The Secret of Monkey Island
Shiver me timbers, laddie. Youngsters like you need to be careful if you wish to survive Monkey Island. Fates worse than keel hauling await those not up to the challenge. Voodoo curses, ghosts, and witch doctors are but a few of the many obstacles you'll encounter. Landlubbers listen closely, and I will tell ye a tale of treasure. Long ago a vicious pirate named Chuck found a secret entryway into an underworld. Filled with lava; it was. He met an awful fate, but he left behind more booty than you can imagine. Guarded by his ghost, no one has ever been able to steal his treasure. Will you be the first?
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Lucasfilm Games, best known for a line of historical flight simulators (BattleHawks 1942, Battle of Britain and Secret Weapons of the Luftwaffe), is a name that has become synonymous with quality computer entertainment. Both of their previous role-playing releases, Loom and Indiana Jones and the Last Crusade, were phenomenally successful, despite the fact that the former suffered from a lack of endurance. The Secret of Monkey Island is an intermediate-level adventure that falls between its predecessors in terms of difficulty, a benefit it gains from an extremely friendly interface.
Players assume the role of Guybrush Threepwood, an intrepid young man in search of fame and fortune, somewhat misguided and influenced by the less savory inhabitants of the Scum Tavern. Our man aspires to become a pirate by completing three quests: stealing an idol from the governor's mansion, finding some lost treasure and defeating the Sword Master in combat.
Naturally, the first order of business is to explore the surroundings. Fortunately for those who detest mapping, elaborate note-taking is not required for most of this adventure. Several areas are not readily accessible to the player initially, such as the governor's mansion. In addition, even after the Sword Master is found, she will have nothing to do with the player (Lucasfilm should be applauded for using a female character in a role that many would consider only appropriate for a male hero). Solving these dilemmas is just part of the fun.
The initial problem to face is the severe lack of funds. To correct this, take a trip out of town to explore the wonders of nature. Somewhere out there lies a circus. Get an act together, and it might be possible to make enough money to buy the treasure map and a few digging tools.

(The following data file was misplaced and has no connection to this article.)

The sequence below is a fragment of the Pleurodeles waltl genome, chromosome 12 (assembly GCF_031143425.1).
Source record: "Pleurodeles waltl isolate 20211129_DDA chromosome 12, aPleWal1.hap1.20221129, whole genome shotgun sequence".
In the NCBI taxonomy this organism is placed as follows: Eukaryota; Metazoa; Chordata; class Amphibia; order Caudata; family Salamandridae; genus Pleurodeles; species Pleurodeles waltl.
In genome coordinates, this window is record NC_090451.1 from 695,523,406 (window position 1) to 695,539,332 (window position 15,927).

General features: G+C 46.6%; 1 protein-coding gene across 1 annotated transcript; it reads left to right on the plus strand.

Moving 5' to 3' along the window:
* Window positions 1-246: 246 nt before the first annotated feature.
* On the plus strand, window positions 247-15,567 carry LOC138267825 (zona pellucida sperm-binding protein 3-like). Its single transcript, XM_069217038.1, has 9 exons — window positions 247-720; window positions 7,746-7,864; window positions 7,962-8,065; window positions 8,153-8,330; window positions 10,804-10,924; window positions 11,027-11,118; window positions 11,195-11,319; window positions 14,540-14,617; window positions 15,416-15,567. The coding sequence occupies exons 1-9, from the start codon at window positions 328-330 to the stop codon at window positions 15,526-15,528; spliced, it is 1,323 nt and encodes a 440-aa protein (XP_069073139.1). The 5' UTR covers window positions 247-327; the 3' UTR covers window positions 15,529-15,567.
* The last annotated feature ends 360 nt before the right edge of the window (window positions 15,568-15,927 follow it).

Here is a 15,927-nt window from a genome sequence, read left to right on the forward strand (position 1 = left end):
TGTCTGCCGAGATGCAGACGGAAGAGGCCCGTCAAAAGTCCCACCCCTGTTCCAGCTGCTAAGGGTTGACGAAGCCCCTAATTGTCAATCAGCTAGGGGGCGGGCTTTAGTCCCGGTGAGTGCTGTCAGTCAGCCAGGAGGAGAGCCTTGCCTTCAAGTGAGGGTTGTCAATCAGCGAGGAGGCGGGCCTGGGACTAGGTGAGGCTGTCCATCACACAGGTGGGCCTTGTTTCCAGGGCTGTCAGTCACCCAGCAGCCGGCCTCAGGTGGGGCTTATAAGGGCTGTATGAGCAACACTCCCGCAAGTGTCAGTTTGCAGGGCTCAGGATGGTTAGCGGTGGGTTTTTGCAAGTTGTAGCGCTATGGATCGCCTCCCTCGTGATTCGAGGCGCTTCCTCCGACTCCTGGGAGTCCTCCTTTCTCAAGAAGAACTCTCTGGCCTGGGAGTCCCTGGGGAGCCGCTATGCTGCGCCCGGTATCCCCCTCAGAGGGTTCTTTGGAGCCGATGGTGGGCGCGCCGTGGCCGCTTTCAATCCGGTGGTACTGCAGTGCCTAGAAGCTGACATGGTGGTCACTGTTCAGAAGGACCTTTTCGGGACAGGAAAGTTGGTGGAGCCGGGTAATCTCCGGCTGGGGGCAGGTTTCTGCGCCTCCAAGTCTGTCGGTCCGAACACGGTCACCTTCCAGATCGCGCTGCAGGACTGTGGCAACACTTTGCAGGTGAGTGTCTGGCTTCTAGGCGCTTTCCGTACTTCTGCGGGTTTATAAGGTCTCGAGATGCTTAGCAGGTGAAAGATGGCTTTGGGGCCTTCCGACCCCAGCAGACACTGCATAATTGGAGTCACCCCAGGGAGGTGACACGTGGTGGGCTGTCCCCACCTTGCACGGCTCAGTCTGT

While journeying abroad, the player comes upon a bridge guarded by, of all things, a troll. Combat is not in order here, which is good, since the character has yet to develop a proficiency at swordsmanship. Instead, try to appease the troll by getting what he is looking for. You will then be able to cross the bridge, where combat skills may be learned. While abroad, it is also possible to find something of use to fend off the dogs guarding the governor's mansion.
Once the initial three quests are solved, the ghost of the infamous pirate LeChuck appears and kidnaps the governor. The player must now initiate the rescue. This requires a ship and crew. Finding a boat is the easy part, one has only to visit "Stan's Previously Owned Vessels." The crew can be recruited from the various vagrants that remain on the island, but don't expect to sail the Spanish Main with these inferior tars.
From this point onward comes the meat-and-potatoes portion of the game, and it would be unfair to spell things out too explicitly.
The control interface for Monkey Island is superb. Standard adventuring commands appear on a control bar under the main display. Also, the player can point and click on items on-screen to have their character walk over and take them. The frustrations experienced in other games, where one has to lead their characters through furniture-strewn rooms to stand on precisely the right pixel, are not part of this game.
The colorful locations used are just as colorfully illustrated, particularly in VGA, and the overall thrust of both the content and graphics reminded me of the Disney ride Pirates of the Caribbean.
The Secret of Monkey Island is an amusing game and is fun to play as well. All gamers who even remotely enjoy this type of adventure will delight in hours of fantasy enjoyment.